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Focus on Fitness! Squats and Lunges

We know how hard you work at classes, everyone! So, we decided to devote a monthly article to all of the benefits you are receiving from different portions of the routines we are giving you. This month, we are focusing on leg workouts. While we know that you feel the burn from all of those lunges and squats that we have you do, do you know everything that you are accomplishing while you do them? I bet not!  Here is a breakdown of what your basic lunge and your basic squat does for you.


In the royal family of leg exercises, squats are the king. They are also the most functional exercise for daily life. Just think about how many times a day you squat: when you sit down in a chair, when you get a file out of the bottom file drawer, and when you squat down to pick something up off the floor, like a bag of groceries or your child (if you lift correctly). Squatting works on the largest muscles in your body – the quadriceps (front of thigh), adductors (inside of thigh), gluteals (buttocks), hamstrings (back of thigh), gastrocnemius and soleus complex (calf), and erector spinae (back). Squats can also help you develop flexibility around your hips and calves, when you follow proper form and gradually increase your range of motion. Squats have the added benefit of being a free-weight and weight-bearing exercise. Free weights have many advantages over machines (see chapter 5) ,and free-weight squats specifically have been shown to improve bone density.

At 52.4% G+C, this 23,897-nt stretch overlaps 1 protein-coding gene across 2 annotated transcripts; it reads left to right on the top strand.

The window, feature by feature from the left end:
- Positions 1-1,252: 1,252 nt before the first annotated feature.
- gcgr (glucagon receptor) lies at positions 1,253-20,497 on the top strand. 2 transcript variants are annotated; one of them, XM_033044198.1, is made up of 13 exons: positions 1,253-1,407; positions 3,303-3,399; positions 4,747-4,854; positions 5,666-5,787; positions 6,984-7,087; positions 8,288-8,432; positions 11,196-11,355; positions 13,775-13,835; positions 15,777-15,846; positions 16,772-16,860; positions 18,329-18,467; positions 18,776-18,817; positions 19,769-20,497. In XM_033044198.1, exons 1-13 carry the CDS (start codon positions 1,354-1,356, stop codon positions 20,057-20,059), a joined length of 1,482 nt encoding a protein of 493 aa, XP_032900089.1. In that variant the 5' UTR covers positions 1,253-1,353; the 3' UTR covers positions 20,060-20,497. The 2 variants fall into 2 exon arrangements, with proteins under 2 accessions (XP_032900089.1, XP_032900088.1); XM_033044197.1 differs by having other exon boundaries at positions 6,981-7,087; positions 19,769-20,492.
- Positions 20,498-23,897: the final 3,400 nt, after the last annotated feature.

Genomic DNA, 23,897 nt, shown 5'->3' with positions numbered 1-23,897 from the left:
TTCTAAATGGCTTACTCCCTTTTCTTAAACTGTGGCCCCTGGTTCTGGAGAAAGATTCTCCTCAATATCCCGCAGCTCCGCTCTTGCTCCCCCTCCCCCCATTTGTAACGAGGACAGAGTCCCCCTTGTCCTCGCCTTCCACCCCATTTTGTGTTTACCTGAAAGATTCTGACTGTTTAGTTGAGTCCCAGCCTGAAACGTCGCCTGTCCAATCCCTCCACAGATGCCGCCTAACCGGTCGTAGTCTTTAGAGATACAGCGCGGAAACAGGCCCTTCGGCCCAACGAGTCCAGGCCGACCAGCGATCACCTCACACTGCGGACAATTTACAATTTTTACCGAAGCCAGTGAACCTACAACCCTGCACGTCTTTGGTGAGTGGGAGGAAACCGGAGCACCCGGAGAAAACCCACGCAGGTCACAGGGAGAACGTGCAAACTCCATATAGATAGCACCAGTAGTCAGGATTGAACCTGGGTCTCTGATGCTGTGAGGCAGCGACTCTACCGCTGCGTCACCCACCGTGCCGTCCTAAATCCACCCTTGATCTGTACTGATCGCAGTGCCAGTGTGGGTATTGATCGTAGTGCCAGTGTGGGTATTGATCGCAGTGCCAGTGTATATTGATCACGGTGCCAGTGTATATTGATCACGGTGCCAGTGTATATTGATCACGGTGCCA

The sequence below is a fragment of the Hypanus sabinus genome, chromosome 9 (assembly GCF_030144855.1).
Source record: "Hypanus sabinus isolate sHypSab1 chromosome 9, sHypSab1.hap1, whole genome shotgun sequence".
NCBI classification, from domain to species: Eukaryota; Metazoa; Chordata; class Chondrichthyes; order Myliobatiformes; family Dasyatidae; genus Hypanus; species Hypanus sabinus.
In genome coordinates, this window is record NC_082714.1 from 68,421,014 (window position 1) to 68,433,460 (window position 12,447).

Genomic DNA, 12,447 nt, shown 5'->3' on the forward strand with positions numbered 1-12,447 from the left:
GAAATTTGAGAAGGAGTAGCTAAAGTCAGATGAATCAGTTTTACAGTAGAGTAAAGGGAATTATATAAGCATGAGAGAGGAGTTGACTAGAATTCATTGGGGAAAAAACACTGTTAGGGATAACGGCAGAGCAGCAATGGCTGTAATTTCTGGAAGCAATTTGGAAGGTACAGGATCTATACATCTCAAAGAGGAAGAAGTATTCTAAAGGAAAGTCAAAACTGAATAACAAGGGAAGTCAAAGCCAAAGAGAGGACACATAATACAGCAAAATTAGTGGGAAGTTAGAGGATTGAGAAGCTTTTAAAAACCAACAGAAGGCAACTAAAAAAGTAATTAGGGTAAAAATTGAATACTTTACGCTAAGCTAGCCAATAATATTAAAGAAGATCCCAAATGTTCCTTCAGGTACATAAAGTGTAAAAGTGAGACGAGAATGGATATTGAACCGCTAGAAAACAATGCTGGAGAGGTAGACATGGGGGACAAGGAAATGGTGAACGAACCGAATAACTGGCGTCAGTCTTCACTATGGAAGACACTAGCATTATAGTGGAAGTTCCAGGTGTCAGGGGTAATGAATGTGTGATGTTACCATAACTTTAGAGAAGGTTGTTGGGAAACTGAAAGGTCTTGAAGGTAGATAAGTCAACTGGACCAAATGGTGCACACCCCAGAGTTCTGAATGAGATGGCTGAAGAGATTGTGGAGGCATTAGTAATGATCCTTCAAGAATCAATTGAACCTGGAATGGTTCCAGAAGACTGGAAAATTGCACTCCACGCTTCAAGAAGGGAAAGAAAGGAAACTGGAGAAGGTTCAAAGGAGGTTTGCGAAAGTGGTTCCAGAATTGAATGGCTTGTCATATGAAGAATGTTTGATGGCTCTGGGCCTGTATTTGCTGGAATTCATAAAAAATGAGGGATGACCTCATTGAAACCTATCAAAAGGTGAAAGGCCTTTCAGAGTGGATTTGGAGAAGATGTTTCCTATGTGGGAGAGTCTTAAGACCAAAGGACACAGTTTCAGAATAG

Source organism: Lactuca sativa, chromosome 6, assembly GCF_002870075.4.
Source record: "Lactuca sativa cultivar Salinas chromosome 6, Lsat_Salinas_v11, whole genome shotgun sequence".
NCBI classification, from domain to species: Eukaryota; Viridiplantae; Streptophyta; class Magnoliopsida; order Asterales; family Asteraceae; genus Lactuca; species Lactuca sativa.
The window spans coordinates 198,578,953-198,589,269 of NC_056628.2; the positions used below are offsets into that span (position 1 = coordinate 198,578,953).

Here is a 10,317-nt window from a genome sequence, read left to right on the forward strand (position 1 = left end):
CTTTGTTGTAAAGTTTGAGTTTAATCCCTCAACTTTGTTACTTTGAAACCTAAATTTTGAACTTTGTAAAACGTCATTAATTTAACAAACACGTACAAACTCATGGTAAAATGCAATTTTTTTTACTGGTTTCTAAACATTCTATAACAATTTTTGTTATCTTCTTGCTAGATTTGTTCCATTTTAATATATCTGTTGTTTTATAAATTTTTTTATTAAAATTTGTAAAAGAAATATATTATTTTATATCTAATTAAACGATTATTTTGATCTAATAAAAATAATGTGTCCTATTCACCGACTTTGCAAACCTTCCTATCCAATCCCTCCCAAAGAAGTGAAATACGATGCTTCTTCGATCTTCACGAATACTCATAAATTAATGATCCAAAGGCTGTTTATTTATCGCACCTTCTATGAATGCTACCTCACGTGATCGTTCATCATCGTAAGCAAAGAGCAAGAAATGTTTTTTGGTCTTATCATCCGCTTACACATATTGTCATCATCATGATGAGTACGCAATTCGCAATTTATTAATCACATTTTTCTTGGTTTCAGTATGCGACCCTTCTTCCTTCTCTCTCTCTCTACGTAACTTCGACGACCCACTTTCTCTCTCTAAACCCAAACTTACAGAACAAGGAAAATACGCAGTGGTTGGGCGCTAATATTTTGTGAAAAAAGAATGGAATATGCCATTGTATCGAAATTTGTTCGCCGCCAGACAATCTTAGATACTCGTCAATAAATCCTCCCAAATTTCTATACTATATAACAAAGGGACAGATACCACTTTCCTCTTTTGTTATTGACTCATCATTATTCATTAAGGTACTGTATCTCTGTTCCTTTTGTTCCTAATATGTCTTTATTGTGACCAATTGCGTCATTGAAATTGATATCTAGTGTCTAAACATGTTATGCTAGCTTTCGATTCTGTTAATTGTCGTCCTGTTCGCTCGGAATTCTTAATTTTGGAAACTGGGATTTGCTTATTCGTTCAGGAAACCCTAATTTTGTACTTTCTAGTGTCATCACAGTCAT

The lunge is unique in its ability to work both the quadriceps and hamstrings. For instance, if you perform the leg press, you strongly stimulate the thighs but not the hamstrings. Likewise, if you perform the leg cuff, you work the hamstrings but not the quads. However, the lunge is a superb exercise for stimulating a solid slab of muscle growth throughout your lower limbs–even the glutes benefit from this terrific movement. Enhancing the body’s ability to jump, run and lift, the muscle gains are functional as well as aesthetic. In addition to stimulating muscle growth, the lunge develops balance and agility.

Sources: http://www.heathline.com

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